UKZN Orthopaedic Surgeon’s PhD Study Develops New Approach to Treatment of Chronic Osteomyelitis
UKZN’s Department of Orthopaedic Surgery’s Dr Leonard Charles Marais has developed a novel stratification system and treatment strategy selection algorithm for the treatment of chronic osteomyelitis.
Studies emanating from his proposals following research for his PhD degree show favourable outcomes in both low and high risk cases of chronic bone infections with a concurrent reduction in the need for amputation.
His study titled: “An Integrated Approach to Adult Chronic Osteomyelitis” investigated the short-term outcome of treatment of chronic osteomyelitis where management was based on a refined host stratification system.
‘Chronic bone infections are extremely difficult to treat, not only because of the unique characteristics of the causative organisms, but also due to the complexity of the surgery involved,’ Marais said.
He explained that the surgeon needs to consider the patient’s local and systemic capacity to eradicate infection when selecting a treatment plan, ‘In essence, there are two options: Curative treatment, which involves either complex (and risky) surgical debridement and reconstructive techniques, or palliative treatment, which is less risky and involves chronic antibiotic therapy.’
He explained further that the stakes were high and instituting curative treatment involving distraction osteogenesis, for example, in patients who are not able to meet the metabolic demand of the procedure, could result in amputation of the limb.
He said prior to his research, there was no evidence-based approach to selecting the appropriate treatment strategy. ‘By integrating a modified host stratification system with treatment strategy selection, in an algorithmic approach, favourable outcomes were achieved in both high and low risk patients,’ said Marais.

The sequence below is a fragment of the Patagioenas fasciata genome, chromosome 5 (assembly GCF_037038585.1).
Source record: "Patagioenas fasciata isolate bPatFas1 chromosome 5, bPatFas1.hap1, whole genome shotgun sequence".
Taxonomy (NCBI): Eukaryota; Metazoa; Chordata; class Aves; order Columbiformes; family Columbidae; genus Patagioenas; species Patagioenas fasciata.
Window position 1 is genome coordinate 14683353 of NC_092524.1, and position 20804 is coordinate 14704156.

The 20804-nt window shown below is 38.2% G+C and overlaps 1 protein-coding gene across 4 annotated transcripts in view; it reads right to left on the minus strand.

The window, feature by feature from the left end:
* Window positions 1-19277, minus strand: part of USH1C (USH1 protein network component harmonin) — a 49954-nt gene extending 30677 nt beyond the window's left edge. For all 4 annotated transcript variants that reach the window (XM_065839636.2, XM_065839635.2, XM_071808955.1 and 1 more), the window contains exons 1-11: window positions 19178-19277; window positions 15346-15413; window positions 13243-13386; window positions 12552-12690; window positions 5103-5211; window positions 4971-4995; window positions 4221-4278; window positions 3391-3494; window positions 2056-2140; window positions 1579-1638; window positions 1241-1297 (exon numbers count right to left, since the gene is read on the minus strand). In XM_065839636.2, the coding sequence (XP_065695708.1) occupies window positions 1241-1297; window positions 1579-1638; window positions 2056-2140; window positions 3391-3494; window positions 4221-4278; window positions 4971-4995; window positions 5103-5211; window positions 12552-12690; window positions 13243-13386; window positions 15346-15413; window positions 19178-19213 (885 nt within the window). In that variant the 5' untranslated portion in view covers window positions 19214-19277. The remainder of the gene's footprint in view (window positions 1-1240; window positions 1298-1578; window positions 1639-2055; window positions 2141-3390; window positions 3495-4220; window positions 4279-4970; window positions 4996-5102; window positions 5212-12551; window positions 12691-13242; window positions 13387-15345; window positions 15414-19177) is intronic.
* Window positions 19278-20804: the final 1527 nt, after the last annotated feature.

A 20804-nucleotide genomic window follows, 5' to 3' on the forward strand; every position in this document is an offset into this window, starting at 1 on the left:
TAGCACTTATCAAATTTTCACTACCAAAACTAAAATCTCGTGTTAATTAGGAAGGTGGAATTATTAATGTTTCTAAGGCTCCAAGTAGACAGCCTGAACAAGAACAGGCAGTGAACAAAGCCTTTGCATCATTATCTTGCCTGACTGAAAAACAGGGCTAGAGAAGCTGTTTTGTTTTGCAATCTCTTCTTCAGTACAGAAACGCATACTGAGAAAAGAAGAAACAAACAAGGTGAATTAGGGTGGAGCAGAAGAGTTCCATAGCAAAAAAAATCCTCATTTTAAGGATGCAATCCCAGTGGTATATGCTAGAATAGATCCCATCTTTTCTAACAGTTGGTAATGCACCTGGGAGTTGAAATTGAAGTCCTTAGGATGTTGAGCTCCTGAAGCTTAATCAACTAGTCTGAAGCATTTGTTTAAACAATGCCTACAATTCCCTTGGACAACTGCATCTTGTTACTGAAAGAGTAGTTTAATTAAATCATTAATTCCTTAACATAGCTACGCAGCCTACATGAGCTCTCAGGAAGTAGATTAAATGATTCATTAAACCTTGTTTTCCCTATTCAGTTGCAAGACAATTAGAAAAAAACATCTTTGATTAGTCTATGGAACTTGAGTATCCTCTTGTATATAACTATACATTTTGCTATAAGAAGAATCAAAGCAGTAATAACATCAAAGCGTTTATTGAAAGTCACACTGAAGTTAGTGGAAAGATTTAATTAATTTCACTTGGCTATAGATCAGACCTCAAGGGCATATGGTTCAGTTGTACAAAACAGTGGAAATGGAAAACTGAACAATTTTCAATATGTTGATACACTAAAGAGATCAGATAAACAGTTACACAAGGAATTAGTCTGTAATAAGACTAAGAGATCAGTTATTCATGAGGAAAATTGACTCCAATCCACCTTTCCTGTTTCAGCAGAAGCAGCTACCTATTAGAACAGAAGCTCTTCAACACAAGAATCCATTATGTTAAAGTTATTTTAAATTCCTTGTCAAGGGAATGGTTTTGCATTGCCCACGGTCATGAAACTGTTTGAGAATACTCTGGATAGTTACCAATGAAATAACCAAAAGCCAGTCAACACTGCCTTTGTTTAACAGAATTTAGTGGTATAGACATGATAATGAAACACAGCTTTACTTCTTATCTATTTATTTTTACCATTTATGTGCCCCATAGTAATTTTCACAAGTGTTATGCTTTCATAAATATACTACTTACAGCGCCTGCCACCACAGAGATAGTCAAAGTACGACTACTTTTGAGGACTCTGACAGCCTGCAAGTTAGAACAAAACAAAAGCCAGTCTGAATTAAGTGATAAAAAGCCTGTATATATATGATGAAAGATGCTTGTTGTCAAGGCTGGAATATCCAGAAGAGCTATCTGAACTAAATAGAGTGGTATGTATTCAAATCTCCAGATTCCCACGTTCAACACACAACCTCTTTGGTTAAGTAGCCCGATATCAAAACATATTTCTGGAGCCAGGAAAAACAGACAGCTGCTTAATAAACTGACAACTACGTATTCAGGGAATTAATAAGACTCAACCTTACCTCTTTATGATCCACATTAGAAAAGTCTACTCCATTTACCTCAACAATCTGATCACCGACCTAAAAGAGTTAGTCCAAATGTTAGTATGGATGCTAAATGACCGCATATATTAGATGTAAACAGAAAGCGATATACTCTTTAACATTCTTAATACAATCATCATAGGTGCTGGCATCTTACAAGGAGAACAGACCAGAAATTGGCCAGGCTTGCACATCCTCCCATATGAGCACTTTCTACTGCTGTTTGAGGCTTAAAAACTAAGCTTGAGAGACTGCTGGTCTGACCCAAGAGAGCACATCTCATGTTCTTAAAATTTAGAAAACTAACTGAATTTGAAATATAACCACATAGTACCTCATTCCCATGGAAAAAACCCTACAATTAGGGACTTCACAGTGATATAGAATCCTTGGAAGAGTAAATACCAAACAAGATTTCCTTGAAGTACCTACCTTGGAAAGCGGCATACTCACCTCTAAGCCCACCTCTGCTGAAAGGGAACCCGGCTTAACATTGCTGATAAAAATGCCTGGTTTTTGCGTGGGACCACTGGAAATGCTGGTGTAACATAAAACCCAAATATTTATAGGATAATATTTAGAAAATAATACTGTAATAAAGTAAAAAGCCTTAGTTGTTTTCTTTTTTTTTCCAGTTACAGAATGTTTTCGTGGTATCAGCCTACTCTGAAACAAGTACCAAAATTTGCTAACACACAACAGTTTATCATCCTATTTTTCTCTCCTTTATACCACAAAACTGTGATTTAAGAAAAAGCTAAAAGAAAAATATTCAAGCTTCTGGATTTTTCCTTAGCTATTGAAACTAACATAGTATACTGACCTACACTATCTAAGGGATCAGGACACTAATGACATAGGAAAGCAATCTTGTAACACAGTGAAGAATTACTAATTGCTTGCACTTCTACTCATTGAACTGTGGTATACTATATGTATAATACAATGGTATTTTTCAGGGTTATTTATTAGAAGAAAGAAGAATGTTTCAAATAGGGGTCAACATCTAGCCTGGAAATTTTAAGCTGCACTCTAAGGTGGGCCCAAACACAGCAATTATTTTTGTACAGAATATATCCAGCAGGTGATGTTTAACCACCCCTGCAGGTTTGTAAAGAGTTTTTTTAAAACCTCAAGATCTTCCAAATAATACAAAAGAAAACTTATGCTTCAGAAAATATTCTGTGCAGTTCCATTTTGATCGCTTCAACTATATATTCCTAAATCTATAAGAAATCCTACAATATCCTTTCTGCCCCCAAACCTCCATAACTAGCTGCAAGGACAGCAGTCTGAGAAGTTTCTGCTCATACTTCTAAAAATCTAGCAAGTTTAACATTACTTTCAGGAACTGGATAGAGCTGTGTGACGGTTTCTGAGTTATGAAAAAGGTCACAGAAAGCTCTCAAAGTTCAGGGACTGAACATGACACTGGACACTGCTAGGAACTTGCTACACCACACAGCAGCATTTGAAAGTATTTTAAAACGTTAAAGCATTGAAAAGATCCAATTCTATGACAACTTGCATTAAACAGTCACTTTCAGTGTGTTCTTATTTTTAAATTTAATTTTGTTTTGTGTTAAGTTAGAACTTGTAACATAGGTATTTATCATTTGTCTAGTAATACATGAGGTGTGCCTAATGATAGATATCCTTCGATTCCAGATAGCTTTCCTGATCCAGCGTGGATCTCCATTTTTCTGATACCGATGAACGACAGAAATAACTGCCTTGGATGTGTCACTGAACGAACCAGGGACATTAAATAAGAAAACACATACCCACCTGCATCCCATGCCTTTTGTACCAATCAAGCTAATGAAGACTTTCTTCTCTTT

‘In addition this approach maintained a low amputation rate, which is particularly relevant in a resource-poor clinical environment. We also reported novel data on the outcome of palliative treatment and the outcome of treatment in patients living with HIV,’ he added.
Marais is currently involved in various fields of research, including international multi-centre collaborations. He is continuing his research in the field of bone infections and will be concentrating on post-operative infections in HIV patients in the immediate future.
‘We have also been working on clinical markers predicting the presence of metastases at time of presentation in extremity osteosarcoma. The prognosis of children and adolescents who develop osteosarcoma remains poor.
‘In KwaZulu-Natal we seem to be dealing with a particularly aggressive osteosarcoma phenotype that has a high propensity to metastasise early and respond poorly to chemotherapy. I hope to secure funding to commence genetic characterisation of the osteosarcomas we see in children and adolescents. By identifying the genetic alterations associated I hope to identify novel targets for therapy in osteosarcoma,’ said Marais.